Chelating iron

Hello everybody

I got a couple of people asking about the iron/trace element mixture that 
I make and I thaught that I had better put it up and see what people 
think of it.

As to background, it is a modification of trace element stocks that are 
used in plant tissue culture. Just about every plant that has ever been 
tried will grow on Murashige and Skooge (MS) media. Recently is has been 
used to grow Cryptocoryne's to maintain an endangered species, Annubias 
barteri var have also been grown on this medium. The liquid form will 
also grow Ottelia alismoides in a growth room here.

Ok to the recipe

For 500ml of 10,000 times stock you need

5g FeCl2
0.5g MnSO4.4H20
0.5g ZnSO4.4H20
a trace of Na2MoO4.2H2O
and 7.4g of Na2EDTA (I add it as a .5M stock at pH8) EDTA does not like 
to dissolve in acidic media and that it is why I make a concentrate.
The actual dose rate depends on the iron content of your tank, and should 
always be used in conjunction with an iron test kit. (which incidently is 
only Potassium thiocyanate and sulphuric acid). At 10,000 dilution this 
gives a concentration of .5ppm.

The water here is very soft with a calcium hardness of only 20ppm. 
Nitrates have not been measured, but we are high in the mountains (well 
for Australia anyway) and centered in a large area of National park, so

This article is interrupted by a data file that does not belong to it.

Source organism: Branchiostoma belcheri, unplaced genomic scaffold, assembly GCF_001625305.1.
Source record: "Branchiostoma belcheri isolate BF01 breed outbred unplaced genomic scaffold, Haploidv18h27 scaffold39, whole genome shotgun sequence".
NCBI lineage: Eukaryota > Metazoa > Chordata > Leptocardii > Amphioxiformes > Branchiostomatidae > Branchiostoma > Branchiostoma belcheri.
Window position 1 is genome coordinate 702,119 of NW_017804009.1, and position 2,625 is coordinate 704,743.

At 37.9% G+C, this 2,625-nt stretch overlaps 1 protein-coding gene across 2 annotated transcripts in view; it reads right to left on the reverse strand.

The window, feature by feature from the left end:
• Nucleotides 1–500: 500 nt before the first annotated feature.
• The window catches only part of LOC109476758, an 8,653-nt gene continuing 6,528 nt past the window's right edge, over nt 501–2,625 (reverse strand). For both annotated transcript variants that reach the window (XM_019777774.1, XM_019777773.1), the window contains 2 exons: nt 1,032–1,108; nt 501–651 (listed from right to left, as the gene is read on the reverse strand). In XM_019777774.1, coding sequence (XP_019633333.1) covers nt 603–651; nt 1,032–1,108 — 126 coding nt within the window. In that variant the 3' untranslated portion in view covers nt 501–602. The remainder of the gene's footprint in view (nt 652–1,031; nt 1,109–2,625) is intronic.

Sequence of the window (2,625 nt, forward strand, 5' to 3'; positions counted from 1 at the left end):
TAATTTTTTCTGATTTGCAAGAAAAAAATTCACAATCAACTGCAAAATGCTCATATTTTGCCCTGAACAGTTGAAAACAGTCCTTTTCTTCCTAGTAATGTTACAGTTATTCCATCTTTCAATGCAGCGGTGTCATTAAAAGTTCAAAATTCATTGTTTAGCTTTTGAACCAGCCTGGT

my guess is that the levels are pretty low. I make the hardness up in my 
tank with a propriety product that has Ca, Mg, K, Na etc. The fish that I 
keep are almost entirely rainbowfish with a few ancistris and corydoras 
thrown in.

The plants that I keep are a variety of swords (5sp), cryptocorynes (12sp), 
hygro, ambulia, java fern, thai fern (this one I do not know what the 
scientific name is), aponogetons (4sp), and  "ammania". 

An alternative is to get the Iron fertiliser that is at your garden 
centre and correct the amounts for the purity of the chelate. Some of 
these have clay in them as a carrier, just let it sit a day or two and 
you will not have to bother about the clay. I have a friend that is doing 
this and the results are pretty good. Caution does need to be exercised 
with this option because some "trace element" mixtures may have nitrate 
in them etc, so if you do this make sure that it is a straight iron 
chelate and not a trace mixture.

Hope this helps some people